Worsening kidney function ups ASCVD risk

Stephen Padilla
05 Sep 2023
Stopping RAS inhibitors does not slow eGFR decline in advanced CKD

Individuals with worsening kidney function are at greater risk of future atherosclerotic cardiovascular diseases (ASCVD), and such risk is more evident among women, according to a study.

“Using estimated glomerular filtration rate (eGFR) as part of risk assessment can inform targeting early interventions to prevent both kidney disease and subsequent ASCVD, especially in the era where effective pharmacotherapy such as SGLT2-Inhibitors have demonstrated renal and cardioprotective effects in high-risk populations,” said the researchers.

Lead researcher Dr Jamal Rana of Kaiser Permanente Oakland Medical Centre, Oakland, US, presented the findings of their study at the recent ESC Congress 2023 in Amsterdam, the Netherlands.

Rana and colleagues conducted this observational cohort study to assess the impact of kidney function on future ASCVD risk among adults (aged 30‒55 years) without established ASCVD (as of 1 January 2006) who were members of an integrated healthcare delivery system in Northern Carolina.

Risk ratios (RRs) for incident ASCVD events by kidney function (eGFR mL/min/1.73 m2) were estimated using multivariate models adjusted for age, sex, race, diabetes, hypertension, high-density lipoprotein cholesterol, low-density lipoprotein cholesterol, total cholesterol, albuminuria, and smoking.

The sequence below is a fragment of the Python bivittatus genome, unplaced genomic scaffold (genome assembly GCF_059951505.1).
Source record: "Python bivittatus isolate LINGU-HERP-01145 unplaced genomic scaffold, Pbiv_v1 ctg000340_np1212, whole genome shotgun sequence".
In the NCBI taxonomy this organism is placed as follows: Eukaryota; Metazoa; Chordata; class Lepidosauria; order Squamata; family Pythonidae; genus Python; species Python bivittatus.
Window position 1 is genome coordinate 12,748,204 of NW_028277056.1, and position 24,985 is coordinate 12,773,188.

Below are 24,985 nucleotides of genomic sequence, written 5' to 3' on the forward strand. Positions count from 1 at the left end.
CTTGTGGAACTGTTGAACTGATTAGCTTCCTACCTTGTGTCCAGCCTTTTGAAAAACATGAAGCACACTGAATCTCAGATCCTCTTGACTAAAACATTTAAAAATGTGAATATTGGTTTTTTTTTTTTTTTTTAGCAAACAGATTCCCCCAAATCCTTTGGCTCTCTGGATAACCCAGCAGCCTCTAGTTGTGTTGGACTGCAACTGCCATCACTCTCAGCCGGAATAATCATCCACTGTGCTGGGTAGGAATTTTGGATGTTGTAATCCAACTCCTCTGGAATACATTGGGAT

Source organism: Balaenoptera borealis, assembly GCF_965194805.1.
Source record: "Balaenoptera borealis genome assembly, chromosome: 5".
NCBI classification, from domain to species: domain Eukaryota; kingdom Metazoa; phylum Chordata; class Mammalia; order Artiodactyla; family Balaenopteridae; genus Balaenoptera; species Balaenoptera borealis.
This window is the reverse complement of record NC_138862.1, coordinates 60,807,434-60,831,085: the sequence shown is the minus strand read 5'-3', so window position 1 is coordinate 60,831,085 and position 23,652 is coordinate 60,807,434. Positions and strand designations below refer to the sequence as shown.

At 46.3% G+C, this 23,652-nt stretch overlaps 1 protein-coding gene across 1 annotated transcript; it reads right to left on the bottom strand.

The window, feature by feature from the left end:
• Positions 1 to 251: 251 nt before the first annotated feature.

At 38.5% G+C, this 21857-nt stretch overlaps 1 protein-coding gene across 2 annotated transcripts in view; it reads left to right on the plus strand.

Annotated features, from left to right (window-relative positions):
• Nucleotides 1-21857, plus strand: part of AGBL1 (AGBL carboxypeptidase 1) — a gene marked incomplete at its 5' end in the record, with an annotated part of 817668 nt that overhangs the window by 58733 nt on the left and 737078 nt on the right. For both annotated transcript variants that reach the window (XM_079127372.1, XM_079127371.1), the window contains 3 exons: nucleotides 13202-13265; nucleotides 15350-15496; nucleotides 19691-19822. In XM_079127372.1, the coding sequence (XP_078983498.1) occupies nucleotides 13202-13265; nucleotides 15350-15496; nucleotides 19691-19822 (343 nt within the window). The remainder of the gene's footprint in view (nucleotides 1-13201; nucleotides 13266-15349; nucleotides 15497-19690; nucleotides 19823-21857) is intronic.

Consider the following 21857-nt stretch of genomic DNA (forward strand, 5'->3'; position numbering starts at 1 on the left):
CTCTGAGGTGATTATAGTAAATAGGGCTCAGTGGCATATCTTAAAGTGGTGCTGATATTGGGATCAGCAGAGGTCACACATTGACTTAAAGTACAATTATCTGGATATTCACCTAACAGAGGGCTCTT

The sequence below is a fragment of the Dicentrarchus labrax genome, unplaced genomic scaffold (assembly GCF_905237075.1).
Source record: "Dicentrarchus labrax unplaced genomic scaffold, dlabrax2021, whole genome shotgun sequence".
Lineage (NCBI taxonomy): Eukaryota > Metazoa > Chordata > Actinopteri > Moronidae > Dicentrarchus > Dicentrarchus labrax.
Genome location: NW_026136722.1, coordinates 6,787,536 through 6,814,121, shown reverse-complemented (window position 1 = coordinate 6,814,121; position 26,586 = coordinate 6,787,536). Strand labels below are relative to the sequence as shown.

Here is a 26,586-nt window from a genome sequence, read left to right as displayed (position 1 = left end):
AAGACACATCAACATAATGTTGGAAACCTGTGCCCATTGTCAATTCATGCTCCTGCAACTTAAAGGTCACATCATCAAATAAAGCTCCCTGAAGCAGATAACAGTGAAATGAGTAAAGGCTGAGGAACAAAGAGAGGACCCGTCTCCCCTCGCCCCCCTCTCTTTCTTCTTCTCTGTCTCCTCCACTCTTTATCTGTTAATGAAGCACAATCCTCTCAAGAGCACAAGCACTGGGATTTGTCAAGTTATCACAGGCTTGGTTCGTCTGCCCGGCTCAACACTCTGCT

The researchers defined incident ASCVD events as a composite of nonfatal myocardial infarction, ischaemic stroke, or coronary heart disease through 31 December 2020.

Overall, 426,735 individuals (mean age 45.4 years) were included in the study, of whom 55 percent were women. The median follow-up was 12.7 years. [Rana J, et al, ESC Congress 2023]

Fully adjusted models showed RRs for future ASCVD of 1.7 (95 percent confidence interval [CI], 1.5‒1.9) for patients with eGFR 30‒59 mL/min/1.73 m2 and 2.2 (95 percent CI, 1.8‒2.7) for those with eGFR <30 mL/min/1.73 m2 compared with participants with eGFR ≥60 mL/min/1.73 m2.

Notably, the association between kidney function and ASCVD was similar by sex for eGFR 30‒59 mL/min/1.73 m2, but the risk was increased among women with eGFR <30 mL/min/1.73 m2.

ARIC Study

These findings support those of the Atherosclerosis Risk in Communities (ARIC) study, which found that the level of eGFR was an independent risk factor for ASCVD. [J Am Coll Cardiol 2003;41:47-55]

In the ARIC study, 965 out of 15,350 participants (6.3 percent) had ASCVD events during a mean follow-up of 6.2 years. ASCVD risk was increased among individuals with eGFR 15‒59 mL/min/1.72 m2 (n=444; hazard ratio [HR], 1.38, 95 percent CI, 1.02‒1.87) and eGFR 60‒89 mL/min/1.73 m2 (n=7,665; HR, 1.16, 95 percent CI, 1.00‒1.34) compared with those with eGFR 90‒150 mL/min/1.73 m2. [J Am Coll Cardiol 2003;41:47-55]

In addition, each 10 mL/min/1.73 m2 reduction in eGFR resulted in an increased risk for ASCVD (adjusted HR, 1.05, 95 percent CI, 1.02‒1.09), de novo ASCVD (adjusted HR, 1.07, 95 percent CI, 1.01‒1.12), and recurrent ASCVD (adjusted HR, 1.06, 95 percent CI, 0.99‒1.13). [J Am Coll Cardiol 2003;41:47-55]

“A nonlinear model did not fit the data better than a linear model,” the authors said.

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